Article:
CALGARY, April 28, 2015 /CNW/ - Newfoundland and Labrador has enjoyed a "rags to riches" story. It entered Confederation as a poor cousin relative to the rest of the country and four decades later, in the early 1990s, the Province began to enjoy the strong economic growth resulting from the development of off-shore oil. The abundance of this natural resource has unfortunately allowed the province to become heavily dependent on resource revenues.
A report released today by The School of Public Policy and author, Prof. Ron Kneebone – presents new data spanning a period of 44 years revealing that dependence on energy royalty revenue, has put Newfoundland in an untenable position.
The province started the 2014-15 fiscal year highly exposed to any fall in oil prices. In its Fall Update, the government indicated that resource revenue would be lower by $792 million or 35 per cent lower relative to the previous year. Based on calculations in the report, the expectation for 2015-16 is that resource revenues will be lower still and the province should expect a deficit of about $3,300 per person or about $1.8 billion in total - making this the largest deficit in real per capita terms since at least 1970-71.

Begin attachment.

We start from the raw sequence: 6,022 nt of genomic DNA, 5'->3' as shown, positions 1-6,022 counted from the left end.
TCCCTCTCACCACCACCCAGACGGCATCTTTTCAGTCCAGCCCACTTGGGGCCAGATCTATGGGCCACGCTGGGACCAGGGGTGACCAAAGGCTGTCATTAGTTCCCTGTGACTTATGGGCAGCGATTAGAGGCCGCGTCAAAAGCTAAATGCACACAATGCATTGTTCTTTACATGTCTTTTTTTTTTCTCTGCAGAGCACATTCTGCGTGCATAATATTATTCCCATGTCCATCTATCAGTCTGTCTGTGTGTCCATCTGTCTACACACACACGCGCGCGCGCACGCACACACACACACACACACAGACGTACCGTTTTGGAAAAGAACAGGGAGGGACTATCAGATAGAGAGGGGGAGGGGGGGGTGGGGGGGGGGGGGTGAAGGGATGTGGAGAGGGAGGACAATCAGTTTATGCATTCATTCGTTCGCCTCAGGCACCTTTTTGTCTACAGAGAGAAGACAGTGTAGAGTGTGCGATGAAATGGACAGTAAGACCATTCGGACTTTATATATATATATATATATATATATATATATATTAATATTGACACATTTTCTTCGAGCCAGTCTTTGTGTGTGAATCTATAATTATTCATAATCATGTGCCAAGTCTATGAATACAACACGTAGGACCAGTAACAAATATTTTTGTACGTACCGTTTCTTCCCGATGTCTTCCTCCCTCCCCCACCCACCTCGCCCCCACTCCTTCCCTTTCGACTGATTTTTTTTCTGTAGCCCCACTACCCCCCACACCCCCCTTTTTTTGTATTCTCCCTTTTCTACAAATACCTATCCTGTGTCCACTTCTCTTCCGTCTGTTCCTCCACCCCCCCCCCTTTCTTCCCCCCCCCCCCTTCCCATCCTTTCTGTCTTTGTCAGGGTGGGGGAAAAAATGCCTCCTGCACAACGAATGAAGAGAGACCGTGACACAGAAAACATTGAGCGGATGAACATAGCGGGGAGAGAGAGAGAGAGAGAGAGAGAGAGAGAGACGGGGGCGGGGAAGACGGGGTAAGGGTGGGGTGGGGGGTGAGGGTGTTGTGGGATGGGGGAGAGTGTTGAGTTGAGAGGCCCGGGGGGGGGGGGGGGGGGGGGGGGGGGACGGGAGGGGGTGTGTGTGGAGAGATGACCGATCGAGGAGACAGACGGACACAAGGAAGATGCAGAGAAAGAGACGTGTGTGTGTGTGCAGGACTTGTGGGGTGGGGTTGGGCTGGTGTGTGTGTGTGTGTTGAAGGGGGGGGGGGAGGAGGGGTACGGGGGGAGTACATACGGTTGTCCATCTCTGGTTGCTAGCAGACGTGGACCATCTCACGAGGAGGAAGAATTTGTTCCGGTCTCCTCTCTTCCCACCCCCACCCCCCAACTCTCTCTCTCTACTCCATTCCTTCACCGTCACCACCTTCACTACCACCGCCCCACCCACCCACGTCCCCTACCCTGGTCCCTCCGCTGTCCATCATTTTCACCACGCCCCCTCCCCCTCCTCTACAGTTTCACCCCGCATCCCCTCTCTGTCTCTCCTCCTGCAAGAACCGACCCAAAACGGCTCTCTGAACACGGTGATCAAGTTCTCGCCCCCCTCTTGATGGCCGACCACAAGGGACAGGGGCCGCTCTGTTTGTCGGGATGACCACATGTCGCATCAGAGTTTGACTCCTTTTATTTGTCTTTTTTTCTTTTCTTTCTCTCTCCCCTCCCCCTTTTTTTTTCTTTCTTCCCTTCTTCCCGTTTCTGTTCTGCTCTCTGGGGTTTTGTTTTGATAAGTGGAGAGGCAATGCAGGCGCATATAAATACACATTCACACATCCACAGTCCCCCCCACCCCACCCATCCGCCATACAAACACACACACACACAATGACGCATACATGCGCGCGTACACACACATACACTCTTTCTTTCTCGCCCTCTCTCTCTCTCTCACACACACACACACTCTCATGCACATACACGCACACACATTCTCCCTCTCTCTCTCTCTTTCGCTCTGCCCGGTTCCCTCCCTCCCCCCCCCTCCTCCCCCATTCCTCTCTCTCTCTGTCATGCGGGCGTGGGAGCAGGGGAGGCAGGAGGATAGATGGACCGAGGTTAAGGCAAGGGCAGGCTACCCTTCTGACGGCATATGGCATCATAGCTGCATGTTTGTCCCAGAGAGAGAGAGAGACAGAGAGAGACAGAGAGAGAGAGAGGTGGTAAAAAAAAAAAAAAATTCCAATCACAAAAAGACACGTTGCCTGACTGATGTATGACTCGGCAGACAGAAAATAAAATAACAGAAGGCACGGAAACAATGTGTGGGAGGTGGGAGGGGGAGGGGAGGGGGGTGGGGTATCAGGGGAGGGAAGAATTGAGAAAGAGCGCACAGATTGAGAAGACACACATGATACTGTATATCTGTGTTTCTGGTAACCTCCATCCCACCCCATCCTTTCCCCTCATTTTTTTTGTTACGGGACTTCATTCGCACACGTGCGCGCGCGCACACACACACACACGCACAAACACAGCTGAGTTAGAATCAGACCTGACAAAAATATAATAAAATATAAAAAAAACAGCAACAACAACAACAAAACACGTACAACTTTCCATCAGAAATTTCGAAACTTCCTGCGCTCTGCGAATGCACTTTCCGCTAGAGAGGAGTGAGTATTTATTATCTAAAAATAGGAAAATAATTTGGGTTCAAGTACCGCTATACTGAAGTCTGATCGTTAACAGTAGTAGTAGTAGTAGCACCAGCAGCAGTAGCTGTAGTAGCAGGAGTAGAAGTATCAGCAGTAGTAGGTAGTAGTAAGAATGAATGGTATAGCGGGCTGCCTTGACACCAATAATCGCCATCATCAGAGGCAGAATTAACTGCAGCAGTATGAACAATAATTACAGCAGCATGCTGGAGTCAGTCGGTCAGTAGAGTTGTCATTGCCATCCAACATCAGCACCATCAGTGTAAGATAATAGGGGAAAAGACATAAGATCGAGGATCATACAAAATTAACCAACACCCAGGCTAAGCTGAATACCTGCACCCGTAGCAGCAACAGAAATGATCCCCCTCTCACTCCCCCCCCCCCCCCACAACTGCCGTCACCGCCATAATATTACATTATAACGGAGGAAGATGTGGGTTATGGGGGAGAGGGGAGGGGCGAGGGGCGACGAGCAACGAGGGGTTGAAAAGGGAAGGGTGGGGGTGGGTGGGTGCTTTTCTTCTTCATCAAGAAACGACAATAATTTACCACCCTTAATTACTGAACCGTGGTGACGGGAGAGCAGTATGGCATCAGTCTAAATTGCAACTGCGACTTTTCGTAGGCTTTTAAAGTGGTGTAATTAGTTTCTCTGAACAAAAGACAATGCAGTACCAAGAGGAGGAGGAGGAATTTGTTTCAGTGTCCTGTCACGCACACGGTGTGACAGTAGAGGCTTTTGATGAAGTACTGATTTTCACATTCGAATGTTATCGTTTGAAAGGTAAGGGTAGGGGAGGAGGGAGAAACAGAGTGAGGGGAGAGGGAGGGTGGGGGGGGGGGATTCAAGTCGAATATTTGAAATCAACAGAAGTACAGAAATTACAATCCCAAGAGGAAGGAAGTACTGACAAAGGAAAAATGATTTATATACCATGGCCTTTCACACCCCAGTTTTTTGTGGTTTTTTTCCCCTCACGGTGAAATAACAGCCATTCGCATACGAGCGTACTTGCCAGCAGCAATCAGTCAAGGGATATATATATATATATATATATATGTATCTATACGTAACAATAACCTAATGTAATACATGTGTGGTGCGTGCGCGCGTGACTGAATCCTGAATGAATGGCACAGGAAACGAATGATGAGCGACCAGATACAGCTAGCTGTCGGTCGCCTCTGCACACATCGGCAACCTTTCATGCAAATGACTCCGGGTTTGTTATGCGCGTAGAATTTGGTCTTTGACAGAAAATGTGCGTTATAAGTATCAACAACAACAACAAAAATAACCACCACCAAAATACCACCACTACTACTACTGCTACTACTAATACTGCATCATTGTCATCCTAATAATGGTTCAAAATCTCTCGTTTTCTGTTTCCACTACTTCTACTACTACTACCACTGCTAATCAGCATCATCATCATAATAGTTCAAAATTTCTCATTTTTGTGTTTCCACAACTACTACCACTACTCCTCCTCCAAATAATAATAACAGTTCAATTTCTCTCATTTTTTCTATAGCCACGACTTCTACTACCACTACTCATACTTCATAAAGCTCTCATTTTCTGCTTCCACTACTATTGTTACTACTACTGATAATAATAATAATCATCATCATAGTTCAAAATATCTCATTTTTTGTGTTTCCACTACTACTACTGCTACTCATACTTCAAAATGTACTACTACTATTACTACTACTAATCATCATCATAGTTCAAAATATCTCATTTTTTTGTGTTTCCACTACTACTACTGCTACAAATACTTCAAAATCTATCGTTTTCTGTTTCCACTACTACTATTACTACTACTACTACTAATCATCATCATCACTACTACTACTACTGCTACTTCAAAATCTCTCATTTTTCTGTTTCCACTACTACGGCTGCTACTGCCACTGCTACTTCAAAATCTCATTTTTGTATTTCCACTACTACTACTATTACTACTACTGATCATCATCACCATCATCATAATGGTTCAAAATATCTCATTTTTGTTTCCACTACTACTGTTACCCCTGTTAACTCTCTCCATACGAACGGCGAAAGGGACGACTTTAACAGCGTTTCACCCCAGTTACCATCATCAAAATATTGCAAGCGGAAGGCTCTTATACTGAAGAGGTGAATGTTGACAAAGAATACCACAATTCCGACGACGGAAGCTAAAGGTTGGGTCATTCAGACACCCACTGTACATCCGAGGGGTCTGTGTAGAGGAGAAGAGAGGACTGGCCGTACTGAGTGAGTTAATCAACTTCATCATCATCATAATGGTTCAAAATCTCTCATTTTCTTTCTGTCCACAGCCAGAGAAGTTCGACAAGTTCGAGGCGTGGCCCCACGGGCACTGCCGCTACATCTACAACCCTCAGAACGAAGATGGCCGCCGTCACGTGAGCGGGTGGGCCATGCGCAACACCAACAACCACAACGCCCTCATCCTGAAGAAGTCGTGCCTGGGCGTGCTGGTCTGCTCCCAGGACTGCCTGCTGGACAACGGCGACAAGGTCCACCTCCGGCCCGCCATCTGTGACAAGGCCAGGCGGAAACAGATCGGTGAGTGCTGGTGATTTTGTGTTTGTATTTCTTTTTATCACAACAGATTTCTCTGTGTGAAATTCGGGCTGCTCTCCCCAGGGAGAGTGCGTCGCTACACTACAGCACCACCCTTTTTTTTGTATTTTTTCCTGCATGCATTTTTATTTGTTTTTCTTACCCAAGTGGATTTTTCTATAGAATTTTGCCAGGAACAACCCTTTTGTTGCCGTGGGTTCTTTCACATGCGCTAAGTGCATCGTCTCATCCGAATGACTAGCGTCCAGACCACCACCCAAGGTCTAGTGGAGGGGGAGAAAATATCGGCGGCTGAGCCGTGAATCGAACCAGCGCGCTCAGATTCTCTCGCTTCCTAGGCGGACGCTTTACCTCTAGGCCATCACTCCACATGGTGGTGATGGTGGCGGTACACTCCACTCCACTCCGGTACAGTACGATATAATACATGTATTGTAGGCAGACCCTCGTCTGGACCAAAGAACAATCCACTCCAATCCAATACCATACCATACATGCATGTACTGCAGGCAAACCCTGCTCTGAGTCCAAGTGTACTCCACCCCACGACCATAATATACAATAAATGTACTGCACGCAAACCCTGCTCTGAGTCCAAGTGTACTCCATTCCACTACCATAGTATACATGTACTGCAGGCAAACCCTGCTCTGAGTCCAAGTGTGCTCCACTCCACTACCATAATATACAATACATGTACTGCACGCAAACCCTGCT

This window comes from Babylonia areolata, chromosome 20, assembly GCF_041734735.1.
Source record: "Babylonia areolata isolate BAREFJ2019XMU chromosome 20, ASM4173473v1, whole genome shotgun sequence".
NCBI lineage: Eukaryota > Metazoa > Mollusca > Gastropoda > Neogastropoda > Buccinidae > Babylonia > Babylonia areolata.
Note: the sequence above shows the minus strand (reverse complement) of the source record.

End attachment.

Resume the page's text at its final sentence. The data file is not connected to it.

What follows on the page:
According to Prof. Kneebone "With that history as background, I reviewed the response of the Government of Newfoundland and Labrador to the flood of revenue it has received over the past decade as a result of the development of off-shore oil fields. The evidence is clear that Newfoundland and Labrador has adopted the same high-risk budgeting strategy as Alberta and Saskatchewan; a strategy that has seen the province choose to fund health care, education and social assistance using revenues that are unreliable and unpredictable."
As the province prepares for the release of its budget for 2015-16 slated for the end of April, it must begin to deal with the effect on its revenues of a dramatic fall in oil prices, a historically large budget deficit and a threat to the financial viability of its health, education and social assistance programs.
The paper can be downloaded at http://www.policyschool.ucalgary.ca/?q=research
SOURCE The School of Public Policy - University of Calgary
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